My name is Quinn, my husband and I adopted a dog named Abby (Pet Haven tag #3512) from Pet Haven on August 11, 2005.

We went out to meet Abby at her foster family’s house in Eden Prairie. Instantly, we knew Abby was the one for us. We took her home with us on August 11th. I cried on the way home that evening because my old dog had died the month before. I knew Abby was a great match for us but I was still mourning the loss of my old dog.

I loved Abby and we quickly became inseparable. I worked at an animal hospital for five years and Abby came to work with me every day. She loved it and I loved having her there.

It said in the notes I received from Pet Haven that her previous owners stated that Abby just wanted to part of the family. Abby very much was a huge part of our family. I recently had to make the agonizing decision to put Abby to sleep. She was fifteen and half years old (she was five years old when we adopted her from you). She was diagnosed with hermangiosarcoma ten and half months ago. I was told she would probably live no more than 60 days, but she lived ten and half more months. She displayed no signs of discomfort other than some arthritis. She went downhill pretty fast, starting with limping and two days later she was unable to stand.

Abby was very much my dog. I lovingly called her my protector. She was fierce in her loyalty and love. She laid next to my side of the bed every night for 10 and half years, I still look to see if I am going to step on her when I get out of bed in the morning. Any time she felt  was being threatened (by the mailman mostly) :) she would sit down right in front of me as if to say, you’re going to have to get through me first.  My daughter Chloe, who was one year old when we adopted Abby and is now eleven years old, is particularly heartbroken. I wanted to reach out and update you on Abby and to say Thank you.  Had it not been for your organization, I would not have found Abby.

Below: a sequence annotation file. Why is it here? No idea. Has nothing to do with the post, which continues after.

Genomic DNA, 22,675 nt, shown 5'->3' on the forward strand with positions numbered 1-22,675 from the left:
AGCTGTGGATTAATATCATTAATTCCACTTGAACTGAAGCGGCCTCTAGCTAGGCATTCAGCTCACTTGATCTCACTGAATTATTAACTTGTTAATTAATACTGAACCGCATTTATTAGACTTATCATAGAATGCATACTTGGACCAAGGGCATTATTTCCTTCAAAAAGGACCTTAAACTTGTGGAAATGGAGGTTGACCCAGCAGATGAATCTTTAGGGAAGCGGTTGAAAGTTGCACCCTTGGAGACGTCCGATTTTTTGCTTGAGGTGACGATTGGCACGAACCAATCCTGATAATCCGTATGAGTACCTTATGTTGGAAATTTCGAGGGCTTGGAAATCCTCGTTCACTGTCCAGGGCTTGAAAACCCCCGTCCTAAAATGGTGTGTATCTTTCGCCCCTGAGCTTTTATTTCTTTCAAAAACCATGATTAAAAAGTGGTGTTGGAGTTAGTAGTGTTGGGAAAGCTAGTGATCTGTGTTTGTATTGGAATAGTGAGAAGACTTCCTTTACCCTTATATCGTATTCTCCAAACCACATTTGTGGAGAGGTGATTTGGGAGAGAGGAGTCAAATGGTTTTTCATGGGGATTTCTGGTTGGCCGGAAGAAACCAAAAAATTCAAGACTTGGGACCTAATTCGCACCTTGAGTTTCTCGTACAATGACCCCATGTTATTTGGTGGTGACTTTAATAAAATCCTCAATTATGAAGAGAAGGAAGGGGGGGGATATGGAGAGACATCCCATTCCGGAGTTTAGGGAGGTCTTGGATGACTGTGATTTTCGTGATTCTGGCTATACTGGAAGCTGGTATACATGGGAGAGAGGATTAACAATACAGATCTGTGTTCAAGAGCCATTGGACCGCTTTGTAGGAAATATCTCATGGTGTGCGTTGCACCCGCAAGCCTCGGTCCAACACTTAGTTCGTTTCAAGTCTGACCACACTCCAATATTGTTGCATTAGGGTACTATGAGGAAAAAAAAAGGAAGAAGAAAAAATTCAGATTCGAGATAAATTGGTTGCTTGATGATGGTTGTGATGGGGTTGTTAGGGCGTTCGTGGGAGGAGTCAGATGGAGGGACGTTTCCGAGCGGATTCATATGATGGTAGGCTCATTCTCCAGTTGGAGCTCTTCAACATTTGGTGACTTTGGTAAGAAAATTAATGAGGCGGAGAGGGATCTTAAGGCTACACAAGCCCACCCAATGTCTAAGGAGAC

Abby is a once in a lifetime dog and I miss her dearly.

Quinn Kennedy

ewuihrsdfh (1)lkkjlkjljoiio (1)


Puppy Party Reunites “Vikings” littermates

“When I first brought up the idea of doing a puppy birthday party, people looked at me like I was nuts. Like I had finally, fully, become their ‘crazy dog lady’ friend or family member.  But there was something so special about these puppies. Everything they had gone through. The amazing homes they went into. I had to at least try to reunite them.”

The Pet Haven foster mom of 6 puppies rescued in August 2014 proposed an idea several months ago that came to fruition on July 5th. The idea: a 1-year birthday party for 6 amazing, fun-filled, energetic dogs who had once been struggling to survive.  Due to geography and schedule constraints, not all 6 were able to make it, but in attendance were: Maggie (fka Kahlil), Coco (fka Carter), Vito (fka Patterson) Byku (fka Barr) and their families, along with foster mom Meagan and her roommate Crystal, and “surrogate mom” and resident dog, Remi.

The result: a PUPPY PARTY!!  The event was visually documented by the amazing Sarah Beth Photography as seen here:

01-RLRRparty 05-RLRRparty 21-RLRRparty 06-RLRRparty 14-RLRRparty 33-RLRRparty 37-RLRRparty

Despite there being many other dogs at the dog park, these littermates stuck primarily to hanging out with each other, giving all those present the feeling that the dogs knew there was something “special” about one another.  In fact, science supports this notion.  As young puppies a hormone called oxytocin (also referred to as the “love hormone”) allows canines to develop bonds with their littermates, leading some researchers to believe that grown littermates experience a chemical reaction when in the presence of one another.  Additionally, they seemed to remember Remi, the foster mom’s resident Catahoula Leopard Dog/Labrador Retriever mix, who served as their surrogate mom during their 5 weeks in foster care.